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Probate & Estates – Thiessen Law

Probate & Estates

Why Probate a Will? Is Probate Necessary?

The authority of the Personal Representative (Estate Trustee/Executor) stems from his/her/its appointment under the Will of the deceased. Such authority, although validated by the Courts in the Probate process, does not stem from this recognition. Thus it can be said that Probate is a process whereby the Court formally recognizes the authority of the Personal Representative. This recognition then validates the appointment giving third parties the “legal” assurance that the Will is valid and that the nominated Personal Representative can deal with the assets of the estate.

Therefore there are many estates, with or without Wills, which do not require Probate. By reason of the nature of the assets no formal validation is required or necessary. However, institutions like the Land Titles Office require, as a matter of course, such formal validation. Conjuctively, the process of applying for Probate provides a public forum for the determinatin of issues such as capacity, determination of the “last” Will, interpretation of the wording and the like. Once filed the application becomes a public record thus providing information to “interested parties” whether they be beneficiaries, creditors or someone having a claim by reason of the death of the testator. This public record also provides the foundation for such interested parties to advance their claims in an orderly process supervised by the Courts.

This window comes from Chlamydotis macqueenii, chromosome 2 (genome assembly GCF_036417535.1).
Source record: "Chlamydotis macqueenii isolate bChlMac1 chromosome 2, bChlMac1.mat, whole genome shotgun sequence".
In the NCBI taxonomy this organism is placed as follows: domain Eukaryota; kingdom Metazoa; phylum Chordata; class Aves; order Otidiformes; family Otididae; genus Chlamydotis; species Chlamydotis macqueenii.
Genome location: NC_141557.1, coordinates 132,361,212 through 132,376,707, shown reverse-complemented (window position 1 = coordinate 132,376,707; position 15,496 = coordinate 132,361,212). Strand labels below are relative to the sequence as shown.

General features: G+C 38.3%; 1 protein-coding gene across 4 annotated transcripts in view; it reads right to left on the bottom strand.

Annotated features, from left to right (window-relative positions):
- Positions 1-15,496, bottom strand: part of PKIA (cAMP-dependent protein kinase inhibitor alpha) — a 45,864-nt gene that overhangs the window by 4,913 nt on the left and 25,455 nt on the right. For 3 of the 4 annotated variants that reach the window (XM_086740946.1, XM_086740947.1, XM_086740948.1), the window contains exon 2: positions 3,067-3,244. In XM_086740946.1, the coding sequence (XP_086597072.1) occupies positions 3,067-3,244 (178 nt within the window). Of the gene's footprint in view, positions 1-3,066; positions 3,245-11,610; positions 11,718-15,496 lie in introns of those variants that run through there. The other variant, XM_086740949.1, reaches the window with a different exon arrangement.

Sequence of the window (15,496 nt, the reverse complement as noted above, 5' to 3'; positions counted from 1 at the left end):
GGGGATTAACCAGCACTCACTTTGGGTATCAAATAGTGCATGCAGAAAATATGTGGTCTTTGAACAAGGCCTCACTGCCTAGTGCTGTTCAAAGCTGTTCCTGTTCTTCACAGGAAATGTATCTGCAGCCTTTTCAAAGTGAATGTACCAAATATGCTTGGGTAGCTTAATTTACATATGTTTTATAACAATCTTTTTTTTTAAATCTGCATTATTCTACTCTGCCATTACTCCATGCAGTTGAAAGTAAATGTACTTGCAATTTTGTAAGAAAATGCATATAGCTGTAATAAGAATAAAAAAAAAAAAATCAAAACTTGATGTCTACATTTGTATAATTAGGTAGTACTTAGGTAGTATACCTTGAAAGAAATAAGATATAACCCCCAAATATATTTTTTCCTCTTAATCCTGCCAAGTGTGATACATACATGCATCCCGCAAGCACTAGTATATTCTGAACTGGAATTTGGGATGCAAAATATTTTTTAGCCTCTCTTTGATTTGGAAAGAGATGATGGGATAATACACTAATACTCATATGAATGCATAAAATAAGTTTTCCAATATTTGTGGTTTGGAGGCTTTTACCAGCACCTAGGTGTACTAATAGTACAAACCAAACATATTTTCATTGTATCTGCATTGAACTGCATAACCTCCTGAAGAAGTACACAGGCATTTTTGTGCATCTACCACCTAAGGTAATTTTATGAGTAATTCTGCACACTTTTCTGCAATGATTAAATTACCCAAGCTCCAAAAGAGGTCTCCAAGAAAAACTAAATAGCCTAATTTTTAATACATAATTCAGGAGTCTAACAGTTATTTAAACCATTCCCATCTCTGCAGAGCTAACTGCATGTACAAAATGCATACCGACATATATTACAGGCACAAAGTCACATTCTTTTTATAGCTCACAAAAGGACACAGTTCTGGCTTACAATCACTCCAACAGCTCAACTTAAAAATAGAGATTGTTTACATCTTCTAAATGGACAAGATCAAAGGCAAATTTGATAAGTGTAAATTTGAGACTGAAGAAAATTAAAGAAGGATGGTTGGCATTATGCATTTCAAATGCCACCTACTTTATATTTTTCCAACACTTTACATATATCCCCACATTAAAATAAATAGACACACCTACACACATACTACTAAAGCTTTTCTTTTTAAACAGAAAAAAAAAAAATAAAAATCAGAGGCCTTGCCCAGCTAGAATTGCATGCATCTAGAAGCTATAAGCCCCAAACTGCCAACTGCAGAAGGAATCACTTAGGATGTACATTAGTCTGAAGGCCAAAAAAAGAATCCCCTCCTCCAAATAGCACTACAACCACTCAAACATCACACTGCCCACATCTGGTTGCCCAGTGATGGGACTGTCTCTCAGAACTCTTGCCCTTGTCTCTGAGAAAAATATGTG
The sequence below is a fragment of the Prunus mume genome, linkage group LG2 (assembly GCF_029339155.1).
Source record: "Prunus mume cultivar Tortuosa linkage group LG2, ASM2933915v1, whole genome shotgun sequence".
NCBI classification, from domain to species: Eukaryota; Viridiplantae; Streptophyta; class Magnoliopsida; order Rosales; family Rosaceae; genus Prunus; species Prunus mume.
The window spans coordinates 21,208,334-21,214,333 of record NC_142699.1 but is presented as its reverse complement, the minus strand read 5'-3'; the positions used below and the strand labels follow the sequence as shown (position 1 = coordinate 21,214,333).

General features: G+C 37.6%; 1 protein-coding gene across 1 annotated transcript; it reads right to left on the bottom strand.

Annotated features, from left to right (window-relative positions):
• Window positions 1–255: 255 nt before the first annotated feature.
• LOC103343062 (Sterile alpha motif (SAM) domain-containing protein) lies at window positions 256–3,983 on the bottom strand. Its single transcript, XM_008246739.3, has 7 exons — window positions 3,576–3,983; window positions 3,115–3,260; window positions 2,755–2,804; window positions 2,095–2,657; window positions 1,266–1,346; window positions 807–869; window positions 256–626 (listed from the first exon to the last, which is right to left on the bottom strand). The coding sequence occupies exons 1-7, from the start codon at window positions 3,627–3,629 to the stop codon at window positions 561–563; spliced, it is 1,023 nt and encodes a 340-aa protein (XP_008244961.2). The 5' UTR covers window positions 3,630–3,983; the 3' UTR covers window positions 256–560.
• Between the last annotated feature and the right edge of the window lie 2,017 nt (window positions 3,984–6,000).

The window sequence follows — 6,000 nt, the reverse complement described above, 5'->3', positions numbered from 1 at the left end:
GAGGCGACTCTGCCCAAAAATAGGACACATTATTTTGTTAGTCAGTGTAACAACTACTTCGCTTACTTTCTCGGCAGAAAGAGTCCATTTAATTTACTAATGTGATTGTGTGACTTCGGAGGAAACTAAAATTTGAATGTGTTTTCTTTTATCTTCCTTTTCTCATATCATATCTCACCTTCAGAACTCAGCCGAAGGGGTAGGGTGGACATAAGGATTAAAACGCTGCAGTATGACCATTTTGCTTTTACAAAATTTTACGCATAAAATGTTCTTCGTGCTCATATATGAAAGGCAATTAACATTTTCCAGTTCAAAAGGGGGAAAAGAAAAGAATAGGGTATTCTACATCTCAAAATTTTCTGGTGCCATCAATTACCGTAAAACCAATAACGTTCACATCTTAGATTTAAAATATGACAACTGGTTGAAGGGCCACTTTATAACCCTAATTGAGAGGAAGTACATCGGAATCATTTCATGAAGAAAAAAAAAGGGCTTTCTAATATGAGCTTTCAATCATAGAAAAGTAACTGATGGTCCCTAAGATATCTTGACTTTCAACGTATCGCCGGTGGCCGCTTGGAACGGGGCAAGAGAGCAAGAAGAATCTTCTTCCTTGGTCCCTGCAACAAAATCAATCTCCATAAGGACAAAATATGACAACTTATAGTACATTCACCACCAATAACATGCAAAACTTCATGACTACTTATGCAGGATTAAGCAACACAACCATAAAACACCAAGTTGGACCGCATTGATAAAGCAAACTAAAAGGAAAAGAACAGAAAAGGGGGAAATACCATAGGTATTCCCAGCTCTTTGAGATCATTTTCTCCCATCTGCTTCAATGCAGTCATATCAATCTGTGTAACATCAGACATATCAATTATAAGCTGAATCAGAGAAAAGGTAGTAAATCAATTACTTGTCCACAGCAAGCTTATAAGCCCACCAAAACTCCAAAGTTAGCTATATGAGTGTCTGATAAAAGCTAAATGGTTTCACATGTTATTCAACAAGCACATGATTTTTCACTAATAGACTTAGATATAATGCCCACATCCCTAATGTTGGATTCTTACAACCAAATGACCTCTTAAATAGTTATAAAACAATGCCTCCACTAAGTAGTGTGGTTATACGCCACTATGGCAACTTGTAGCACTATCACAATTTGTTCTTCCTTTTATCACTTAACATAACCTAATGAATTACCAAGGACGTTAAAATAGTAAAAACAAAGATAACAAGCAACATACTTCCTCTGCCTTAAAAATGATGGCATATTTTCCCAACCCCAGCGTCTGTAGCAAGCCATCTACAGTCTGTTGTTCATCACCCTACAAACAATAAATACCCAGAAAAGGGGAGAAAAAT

The last emphasis on this process is to provide some protection to the Personal Representative in the course of completing their duties. By following “due process” personal liability is diminished. The courts by applying a “reasonable and prudent person” test will exonerate Personal Representatives who operate in good faith. Further, by following the “Probate Rules” pertaining to notices to creditors and other interested parties, the Personal Representative can distribute the estate with some degree of certainty and with little personal liability.

Helpful Information

A new Wills and Succession Act has been passed by the Alberta Legislature. Proclamation is expected in early 2012. Once in force, it will have significant impact on wills and succession practice in Alberta.

 

Alberta Justice released a useful information guide on April 27th, 2011 that details the changes that will come into effect soon.  A copy of this guide can be found here:

Guide to Wills and Succession Act 

The Executor, also known as a personal representative, is responsible for administering the estate of the deceased. Below are details of the more important duties that may be involved.

  • arranging and paying for the funeral;
  • reviewing and understanding the will;…
  • locating, understanding and filing claims for any life insurance;
  • attending to day-to-day matters:
    • re-routing mail- destroying charge cards;
    • cancelling subscriptions;
    • co-op equity payout etc.;
  • getting information on the beneficiaries and family members names, addresses, birth dates etc.;
  • getting information in order to inventory the estate;
  • locating bank accounts, safety deposit boxes, notifying the banks of death;
  • contacting the employer to collect any unpaid wages and benefits;
  • valuing the estate as at the date of the death, obtaining appraisals if needed;
  • arranging for storage of assets;
  • making a list of the deceased’s liabilities;
  • seeing a lawyer to probate the will;
  • filing claims for government benefits (CPP etc.);
  • opening estate bank accounts, paying debts;
  • scheduling the cash needs of the estate;
  • deciding if assets need to be sold (ensure that the terms of the will are complied with);